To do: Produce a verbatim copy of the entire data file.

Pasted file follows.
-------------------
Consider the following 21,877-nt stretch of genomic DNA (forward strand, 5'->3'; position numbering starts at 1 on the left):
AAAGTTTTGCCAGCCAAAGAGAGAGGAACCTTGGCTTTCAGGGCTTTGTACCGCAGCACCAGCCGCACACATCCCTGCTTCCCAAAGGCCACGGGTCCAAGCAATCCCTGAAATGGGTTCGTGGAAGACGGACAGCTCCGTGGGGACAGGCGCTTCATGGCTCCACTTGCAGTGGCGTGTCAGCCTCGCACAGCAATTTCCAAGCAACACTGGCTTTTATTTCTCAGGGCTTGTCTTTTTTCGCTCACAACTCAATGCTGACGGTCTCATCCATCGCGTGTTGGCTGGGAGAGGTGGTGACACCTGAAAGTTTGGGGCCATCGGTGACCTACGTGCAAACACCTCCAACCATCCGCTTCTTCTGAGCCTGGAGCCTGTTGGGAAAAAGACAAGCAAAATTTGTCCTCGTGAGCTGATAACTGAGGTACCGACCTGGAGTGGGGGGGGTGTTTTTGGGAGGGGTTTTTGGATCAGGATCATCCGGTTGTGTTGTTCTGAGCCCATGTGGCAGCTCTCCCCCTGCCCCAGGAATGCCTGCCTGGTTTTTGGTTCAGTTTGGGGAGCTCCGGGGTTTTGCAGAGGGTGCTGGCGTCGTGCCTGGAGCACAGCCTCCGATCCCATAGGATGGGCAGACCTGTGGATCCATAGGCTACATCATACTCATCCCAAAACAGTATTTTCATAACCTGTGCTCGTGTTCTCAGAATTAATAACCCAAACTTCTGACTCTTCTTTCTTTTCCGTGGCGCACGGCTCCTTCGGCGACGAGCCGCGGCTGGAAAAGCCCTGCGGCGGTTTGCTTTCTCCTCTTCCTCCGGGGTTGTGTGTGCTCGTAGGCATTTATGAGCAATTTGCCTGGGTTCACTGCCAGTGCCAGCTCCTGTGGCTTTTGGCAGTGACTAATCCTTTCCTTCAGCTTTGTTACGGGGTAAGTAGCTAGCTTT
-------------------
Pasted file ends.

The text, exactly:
Consider the following 21,877-nt stretch of genomic DNA (forward strand, 5'->3'; position numbering starts at 1 on the left):
AAAGTTTTGCCAGCCAAAGAGAGAGGAACCTTGGCTTTCAGGGCTTTGTACCGCAGCACCAGCCGCACACATCCCTGCTTCCCAAAGGCCACGGGTCCAAGCAATCCCTGAAATGGGTTCGTGGAAGACGGACAGCTCCGTGGGGACAGGCGCTTCATGGCTCCACTTGCAGTGGCGTGTCAGCCTCGCACAGCAATTTCCAAGCAACACTGGCTTTTATTTCTCAGGGCTTGTCTTTTTTCGCTCACAACTCAATGCTGACGGTCTCATCCATCGCGTGTTGGCTGGGAGAGGTGGTGACACCTGAAAGTTTGGGGCCATCGGTGACCTACGTGCAAACACCTCCAACCATCCGCTTCTTCTGAGCCTGGAGCCTGTTGGGAAAAAGACAAGCAAAATTTGTCCTCGTGAGCTGATAACTGAGGTACCGACCTGGAGTGGGGGGGGTGTTTTTGGGAGGGGTTTTTGGATCAGGATCATCCGGTTGTGTTGTTCTGAGCCCATGTGGCAGCTCTCCCCCTGCCCCAGGAATGCCTGCCTGGTTTTTGGTTCAGTTTGGGGAGCTCCGGGGTTTTGCAGAGGGTGCTGGCGTCGTGCCTGGAGCACAGCCTCCGATCCCATAGGATGGGCAGACCTGTGGATCCATAGGCTACATCATACTCATCCCAAAACAGTATTTTCATAACCTGTGCTCGTGTTCTCAGAATTAATAACCCAAACTTCTGACTCTTCTTTCTTTTCCGTGGCGCACGGCTCCTTCGGCGACGAGCCGCGGCTGGAAAAGCCCTGCGGCGGTTTGCTTTCTCCTCTTCCTCCGGGGTTGTGTGTGCTCGTAGGCATTTATGAGCAATTTGCCTGGGTTCACTGCCAGTGCCAGCTCCTGTGGCTTTTGGCAGTGACTAATCCTTTCCTTCAGCTTTGTTACGGGGTAAGTAGCTAGCTTT